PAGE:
Would Not Say That 2011 World Cup-Winning Team Was The Best Indian Side - Gambhir
Ten years ago on this day, Gautam Gambhir had played one of the best knocks by an Indian batsman in a World Cup, scoring 97 in the final against Sri Lanka to help India win the second title after 28 years.
Riding on his 97, which helped India recover from the loss of two early wickets, and an unbeaten 91 by skipper Mahendra Singh Dhoni, India chased down 274 to win the World Cup in front a jubilant home crowd in Mumbai.
The gritty former opening batsman, who also served as India captain and scored a crucial 75 in the World T20 final against Pakistan in 2007 to help India win the title, was on Friday gearing up for canvassing for his party, the BJP, for the upcoming state elections in Bengal.
A day before his departure, Gambhir spoke to IANS on the 2011 World Cup win and also what the team has lacked in the recent ICC tournaments.
Q: How do you remember the day of the World Cup final?
A: I don't actually look back. I am a guy who believes there is no point looking back at things. It is about looking forward on what you want to achieve. I think Indian cricket needs to look forward, beyond 2011. Even on that particular day, I said the same thing -- that the job was done, it was meant to be done. It was about looking ahead. It is exactly the same even today.
Q: Do you think that moment changed Indian cricket?
A: Obviously, by winning the World Cup, you make your country proud. You make everyone happy. But whether that moment changed Indian cricket? Well, I don't think so. I think every win you earn for your country changes the face of Indian cricket. So, it is not one particular tournament. There are so many people who are still talking about 1983; there are people who talk about 2007 and 2011. But I don't think those moments alone changed Indian cricket. I think Indian cricket is probably about winning as many games and as many series as possible, and that will probably change Indian cricket, not one or two particular tournaments.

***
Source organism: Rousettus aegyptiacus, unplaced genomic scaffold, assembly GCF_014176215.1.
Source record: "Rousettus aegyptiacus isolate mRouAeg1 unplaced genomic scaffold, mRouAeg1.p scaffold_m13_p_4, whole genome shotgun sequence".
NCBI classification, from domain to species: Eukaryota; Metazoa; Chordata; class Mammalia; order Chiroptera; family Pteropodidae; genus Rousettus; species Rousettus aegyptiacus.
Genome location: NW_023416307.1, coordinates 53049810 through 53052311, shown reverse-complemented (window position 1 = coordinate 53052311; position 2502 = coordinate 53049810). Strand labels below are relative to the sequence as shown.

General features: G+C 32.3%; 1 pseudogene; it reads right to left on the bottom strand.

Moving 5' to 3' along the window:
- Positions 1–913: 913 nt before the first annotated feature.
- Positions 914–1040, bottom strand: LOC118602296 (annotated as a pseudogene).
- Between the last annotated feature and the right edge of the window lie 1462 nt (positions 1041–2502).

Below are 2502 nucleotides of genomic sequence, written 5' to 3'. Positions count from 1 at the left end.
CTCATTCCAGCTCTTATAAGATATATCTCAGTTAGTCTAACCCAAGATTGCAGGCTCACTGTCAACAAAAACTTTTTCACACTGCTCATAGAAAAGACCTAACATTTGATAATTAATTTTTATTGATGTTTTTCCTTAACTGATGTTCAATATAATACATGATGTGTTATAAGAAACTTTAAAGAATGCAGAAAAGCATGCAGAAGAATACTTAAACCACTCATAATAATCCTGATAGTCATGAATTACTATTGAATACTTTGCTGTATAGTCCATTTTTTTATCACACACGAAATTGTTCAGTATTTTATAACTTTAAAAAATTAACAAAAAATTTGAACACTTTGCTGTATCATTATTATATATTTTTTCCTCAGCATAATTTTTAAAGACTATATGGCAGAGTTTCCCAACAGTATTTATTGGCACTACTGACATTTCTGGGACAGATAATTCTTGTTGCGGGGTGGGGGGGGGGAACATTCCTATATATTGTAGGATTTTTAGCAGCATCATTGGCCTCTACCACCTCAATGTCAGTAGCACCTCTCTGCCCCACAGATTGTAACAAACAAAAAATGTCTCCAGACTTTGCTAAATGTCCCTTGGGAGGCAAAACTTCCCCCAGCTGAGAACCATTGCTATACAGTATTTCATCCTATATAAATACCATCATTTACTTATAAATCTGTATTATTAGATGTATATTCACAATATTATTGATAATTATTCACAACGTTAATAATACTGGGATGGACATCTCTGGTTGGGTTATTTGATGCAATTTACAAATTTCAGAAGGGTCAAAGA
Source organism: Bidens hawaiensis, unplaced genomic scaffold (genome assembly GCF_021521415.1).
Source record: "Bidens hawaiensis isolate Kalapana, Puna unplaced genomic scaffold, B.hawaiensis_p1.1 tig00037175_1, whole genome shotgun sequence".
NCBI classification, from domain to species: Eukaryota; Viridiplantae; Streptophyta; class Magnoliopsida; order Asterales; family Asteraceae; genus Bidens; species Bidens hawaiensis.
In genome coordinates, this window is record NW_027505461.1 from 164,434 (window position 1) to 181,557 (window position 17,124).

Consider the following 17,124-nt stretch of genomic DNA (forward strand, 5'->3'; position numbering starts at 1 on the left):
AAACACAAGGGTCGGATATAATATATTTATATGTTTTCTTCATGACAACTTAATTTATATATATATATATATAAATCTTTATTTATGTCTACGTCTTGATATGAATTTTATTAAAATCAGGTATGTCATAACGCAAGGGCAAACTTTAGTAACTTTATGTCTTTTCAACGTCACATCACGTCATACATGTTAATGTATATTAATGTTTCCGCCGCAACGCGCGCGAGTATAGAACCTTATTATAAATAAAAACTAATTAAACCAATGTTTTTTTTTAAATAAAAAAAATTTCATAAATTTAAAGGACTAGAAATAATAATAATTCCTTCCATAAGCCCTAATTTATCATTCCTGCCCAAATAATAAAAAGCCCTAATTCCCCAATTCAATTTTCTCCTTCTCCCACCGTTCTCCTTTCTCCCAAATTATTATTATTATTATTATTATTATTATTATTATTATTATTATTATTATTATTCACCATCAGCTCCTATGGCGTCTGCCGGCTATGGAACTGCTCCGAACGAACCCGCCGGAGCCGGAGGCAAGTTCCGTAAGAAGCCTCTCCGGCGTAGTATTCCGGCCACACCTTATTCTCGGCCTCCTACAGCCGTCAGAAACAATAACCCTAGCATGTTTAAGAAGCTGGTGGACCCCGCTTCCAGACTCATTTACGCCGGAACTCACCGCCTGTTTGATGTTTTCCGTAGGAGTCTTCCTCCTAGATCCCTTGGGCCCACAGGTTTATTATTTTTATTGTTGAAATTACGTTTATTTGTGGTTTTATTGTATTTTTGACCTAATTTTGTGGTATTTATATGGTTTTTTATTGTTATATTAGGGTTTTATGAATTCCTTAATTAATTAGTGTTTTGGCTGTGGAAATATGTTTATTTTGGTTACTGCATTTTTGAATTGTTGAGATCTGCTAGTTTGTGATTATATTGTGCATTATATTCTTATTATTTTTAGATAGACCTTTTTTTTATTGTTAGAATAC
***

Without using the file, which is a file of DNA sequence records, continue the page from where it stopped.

Q: What was the conversation with Virat (Kohli), when he joined you in that final after India lost Sehwag and Tendulkar early (31/2) chasing 274?
A: Again the same thing. I don't look back at what has happened. It (early loss of wickets) really didn't matter to me then. The target that we needed to achieve was what we zeroed in on. So, we were not looking at what we lost, but we were looking at where we needed to reach. And how we can achieve the target. If I didn't have the belief of winning the World Cup (in the face of early loss of wickets), then I might as well not have been part of the World Cup team. For me, it didn't really matter if we lost two early wickets. It was all about winning the game for the team.
Q: In your opinion, was the 2011 team India's best-ever?
A: Absolutely not. I don't believe in these statements -- when people or ex-cricketers turn up and say, this is the best Indian team or that is the best Indian team. Neither the 1983 team was the best Indian team, nor the 2007 nor 2011. Neither is this current one because you can never compare eras. All you can do is probably put your best team in the park and try and win as many games as possible. That is what I believe. I don't believe in comparisons. You can never compare any two teams. I don't know why these ex-cricketers end up giving these statements. I would not say that the 2011 World Cup-winning team was the best Indian team that was put on the park. I don't believe in comparing teams.